By Christina Catanese, Director of Environmental Art
Editor’s note: The Schuylkill Center produced a wall calendar for 2017 in celebration of the environmental art program. Throughout the year, we’ll run a monthly post on our blog highlighting the art works featured in that month of the calendar.
Part of the Schuylkill Center’s mission is to use our forests and fields as a living laboratory; for the art program, that means that we provide opportunities for artists to use our site as an place for experimentation in their artistic practice – which can some times look and feel a lot like play.
In fall 2010, the Schuylkill Center presented an exhibition called Ground Play in partnership with the Nexus Foundation for Today’s Art.
In Ground Play, The Schuylkill Center asked six artists (Susan Abrams, Nick Cassway, Jebney Lewis, Michael McDermott, Leah Reynolds, and Jennie Thwing) from the former co-op to respond to the history and physical space of its Second Site (Brolo Hill Farm) in a show from September 19th – November 28th, 2010.
Second Site, known historically as Brolo Hill Farm, was at one time an active farmstead, and includes an 18th-century farm house, barn, and remnants of a plowed field once used to grow feed hay for livestock. For the show Ground Play, Nexus artists considered both the agricultural and cultural conditions that might have existed on the site when the farm was active, and examined through their installations the implications of those dynamics in today’s environmental climate.
For Light & Paper, Susan Abrams installed large plant photographs in the windows of the abandoned farmhouse at Brolo Farm. The fourteen photographs mounted in the boarded up farmhouse windows focused on small and often overlooked aspects of the Brolo Hill Farm site and play with scale by making the images much larger than life. The photographs were in sharp relief to the more abstract pulp-painted handmade paper works she also installed, which not only interpreted the site but also incorporated materials gathered there.
Abrams used natural materials found at Second Site as subjects in the photographs and as ingredients in her handmade paper. The paper works will weathered and changed over the course of the exhibition adding nature as an ongoing component to the art. She approached this singular environment by examining many of the small details, often unnoticed, yet essential to the landscape, then enlarging them to a human scale, inhabiting the house, as they do the Schuylkill Center’s site.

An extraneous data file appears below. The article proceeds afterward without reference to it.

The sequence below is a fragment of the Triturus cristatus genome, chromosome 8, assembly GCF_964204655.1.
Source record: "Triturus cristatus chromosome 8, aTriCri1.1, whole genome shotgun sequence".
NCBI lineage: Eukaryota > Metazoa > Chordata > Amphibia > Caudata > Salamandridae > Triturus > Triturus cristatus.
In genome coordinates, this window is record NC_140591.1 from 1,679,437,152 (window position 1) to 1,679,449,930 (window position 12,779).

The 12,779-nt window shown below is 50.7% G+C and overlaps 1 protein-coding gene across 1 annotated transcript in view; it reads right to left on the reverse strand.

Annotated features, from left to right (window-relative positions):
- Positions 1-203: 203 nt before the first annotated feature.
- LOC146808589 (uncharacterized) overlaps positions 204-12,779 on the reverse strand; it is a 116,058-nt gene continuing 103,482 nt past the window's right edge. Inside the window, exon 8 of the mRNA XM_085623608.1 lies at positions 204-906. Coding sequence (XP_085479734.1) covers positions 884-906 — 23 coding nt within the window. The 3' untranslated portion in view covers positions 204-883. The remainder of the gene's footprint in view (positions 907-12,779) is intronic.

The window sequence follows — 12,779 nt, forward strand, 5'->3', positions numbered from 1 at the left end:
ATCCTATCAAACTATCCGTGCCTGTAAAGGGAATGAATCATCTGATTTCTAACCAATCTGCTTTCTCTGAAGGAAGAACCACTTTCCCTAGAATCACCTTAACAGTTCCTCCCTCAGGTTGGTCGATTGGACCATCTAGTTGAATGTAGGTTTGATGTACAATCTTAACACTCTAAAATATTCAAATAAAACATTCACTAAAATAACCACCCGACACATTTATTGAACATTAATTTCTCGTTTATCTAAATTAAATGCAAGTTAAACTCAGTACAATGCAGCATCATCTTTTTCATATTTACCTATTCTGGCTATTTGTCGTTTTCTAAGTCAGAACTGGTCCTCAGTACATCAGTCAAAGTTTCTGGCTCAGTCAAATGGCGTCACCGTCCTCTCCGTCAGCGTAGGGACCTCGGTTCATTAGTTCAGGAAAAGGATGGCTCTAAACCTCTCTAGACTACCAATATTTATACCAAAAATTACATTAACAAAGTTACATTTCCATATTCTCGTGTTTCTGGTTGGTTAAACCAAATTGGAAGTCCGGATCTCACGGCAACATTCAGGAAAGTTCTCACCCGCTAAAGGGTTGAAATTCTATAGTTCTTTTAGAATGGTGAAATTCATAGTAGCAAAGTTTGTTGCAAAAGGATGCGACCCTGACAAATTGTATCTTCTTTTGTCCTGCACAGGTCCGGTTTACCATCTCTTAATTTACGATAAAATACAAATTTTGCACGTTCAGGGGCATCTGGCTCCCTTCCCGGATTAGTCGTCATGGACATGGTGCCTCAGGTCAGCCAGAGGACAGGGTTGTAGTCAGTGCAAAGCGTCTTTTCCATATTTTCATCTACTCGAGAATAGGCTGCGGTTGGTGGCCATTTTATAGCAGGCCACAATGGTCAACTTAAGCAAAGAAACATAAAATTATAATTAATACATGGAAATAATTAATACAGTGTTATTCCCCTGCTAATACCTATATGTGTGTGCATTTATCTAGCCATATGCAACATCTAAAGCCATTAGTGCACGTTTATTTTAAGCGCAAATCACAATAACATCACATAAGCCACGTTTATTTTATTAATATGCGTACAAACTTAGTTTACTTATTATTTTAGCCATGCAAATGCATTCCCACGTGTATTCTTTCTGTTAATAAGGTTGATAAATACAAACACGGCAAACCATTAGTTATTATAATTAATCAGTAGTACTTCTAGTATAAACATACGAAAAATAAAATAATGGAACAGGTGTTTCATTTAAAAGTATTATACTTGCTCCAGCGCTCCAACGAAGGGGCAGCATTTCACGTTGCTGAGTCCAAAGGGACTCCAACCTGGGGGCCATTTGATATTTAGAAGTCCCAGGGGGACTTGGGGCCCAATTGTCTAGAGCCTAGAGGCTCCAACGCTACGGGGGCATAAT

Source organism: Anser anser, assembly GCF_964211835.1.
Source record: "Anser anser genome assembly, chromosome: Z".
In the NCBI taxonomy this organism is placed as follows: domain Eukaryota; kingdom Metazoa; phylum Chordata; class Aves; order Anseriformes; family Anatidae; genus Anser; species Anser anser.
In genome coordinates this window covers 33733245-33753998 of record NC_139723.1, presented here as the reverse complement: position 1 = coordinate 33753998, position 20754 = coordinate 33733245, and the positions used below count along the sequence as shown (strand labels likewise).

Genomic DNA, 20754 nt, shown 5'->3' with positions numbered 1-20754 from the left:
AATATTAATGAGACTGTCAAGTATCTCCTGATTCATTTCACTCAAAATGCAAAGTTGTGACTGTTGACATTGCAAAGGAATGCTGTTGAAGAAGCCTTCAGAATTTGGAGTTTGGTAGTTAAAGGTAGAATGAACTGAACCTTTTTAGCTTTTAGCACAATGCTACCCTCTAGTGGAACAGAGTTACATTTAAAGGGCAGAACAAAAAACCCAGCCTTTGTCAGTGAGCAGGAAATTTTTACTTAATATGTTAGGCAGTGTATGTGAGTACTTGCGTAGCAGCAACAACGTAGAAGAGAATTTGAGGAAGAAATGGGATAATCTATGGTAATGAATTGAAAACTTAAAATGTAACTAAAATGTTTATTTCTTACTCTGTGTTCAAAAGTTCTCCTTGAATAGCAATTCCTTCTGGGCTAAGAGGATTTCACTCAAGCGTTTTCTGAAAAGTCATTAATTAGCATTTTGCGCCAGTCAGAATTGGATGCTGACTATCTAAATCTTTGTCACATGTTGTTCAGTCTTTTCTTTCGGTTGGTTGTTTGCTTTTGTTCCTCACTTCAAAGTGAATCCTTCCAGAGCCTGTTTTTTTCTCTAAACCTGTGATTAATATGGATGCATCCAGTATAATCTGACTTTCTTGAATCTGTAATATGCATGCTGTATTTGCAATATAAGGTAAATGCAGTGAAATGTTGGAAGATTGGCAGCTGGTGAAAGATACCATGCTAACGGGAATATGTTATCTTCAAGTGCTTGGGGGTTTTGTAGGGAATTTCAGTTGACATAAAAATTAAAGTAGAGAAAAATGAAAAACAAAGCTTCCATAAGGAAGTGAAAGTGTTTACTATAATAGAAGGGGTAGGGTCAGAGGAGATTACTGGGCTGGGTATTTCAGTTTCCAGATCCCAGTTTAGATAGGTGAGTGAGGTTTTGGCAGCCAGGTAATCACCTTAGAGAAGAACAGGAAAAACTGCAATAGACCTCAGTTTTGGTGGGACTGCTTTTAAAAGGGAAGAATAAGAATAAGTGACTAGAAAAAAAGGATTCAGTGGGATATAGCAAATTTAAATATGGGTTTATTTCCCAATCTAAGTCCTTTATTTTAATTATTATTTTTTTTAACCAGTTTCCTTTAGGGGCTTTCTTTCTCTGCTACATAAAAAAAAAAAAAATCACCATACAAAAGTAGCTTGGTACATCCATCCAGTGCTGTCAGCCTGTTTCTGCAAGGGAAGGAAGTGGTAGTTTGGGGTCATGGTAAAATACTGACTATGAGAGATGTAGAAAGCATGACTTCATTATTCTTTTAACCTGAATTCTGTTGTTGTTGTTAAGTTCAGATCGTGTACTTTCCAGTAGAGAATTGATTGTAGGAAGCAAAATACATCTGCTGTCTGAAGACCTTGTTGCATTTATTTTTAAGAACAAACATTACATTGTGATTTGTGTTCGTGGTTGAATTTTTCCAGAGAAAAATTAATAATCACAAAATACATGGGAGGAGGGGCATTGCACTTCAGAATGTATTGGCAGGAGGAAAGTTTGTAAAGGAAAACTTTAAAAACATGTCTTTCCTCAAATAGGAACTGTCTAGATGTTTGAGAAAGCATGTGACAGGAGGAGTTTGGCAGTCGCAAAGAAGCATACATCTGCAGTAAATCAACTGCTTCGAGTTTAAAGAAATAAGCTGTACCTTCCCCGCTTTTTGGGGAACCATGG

Leah Reynolds presented The Combustibility of Hay and Farmer’s Lung, a large work hung on the side of the old barn at Brolo Farm. The title and imagery refered to the fungus “Aspergillus furnigatus” which grows in baled hay and may cause it to spontaneously ignite (the Brolo Farm chiefly produced hay).
In general, fungi are crucial to the recycling of nutrients within ecosystems because they break down organic matter (they form networks connected by tubular branches called hyphae). This particular fungus may also cause a disease known as “Farmer’s Lung” when the mold spores that it produces are inhaled in an enclosed area such as a barn. Reynolds’ piece covered the face of the Second Site barn with acrylic-coated fabric, giving the impression that it has been inundated with a large and virulent fungus. Reynolds playfully tackled this topic with bright colors, transforming the barn into a giant art object. Editor’s note: Reynolds’ work is also on view as part of our summer 2017 exhibition, Making in Place, on view through August 12!
Nick Cassway’s In the Woods responded to Brolo Farm with a group portrait series created by computer cut reflective vinyl. The title refers to being dislocated, either physically or psychologically; feeling out of your element, vulnerable, over your head. The 36 drawings are separated into 3 “acts”: the enticement, the partaking, and the repercussion. Collectively, these images were meant to form and emotional tapestry; there is no singular narrative thread. The pieces used the language of road signage – the shapes, stature, and materials – to literally become “warning signs” scattered throughout the landscape. The drawings were made using computer cut black reflective vinyl (traffic engineering film) mounted on matte black painted aluminum panels and for maximum effect were intended to be seen at night via flashlight.
Editor’s note: Images from Ground Play were also featured in our wall calendar for October – stay tuned for a blog post in early October covering the other three artists in this show!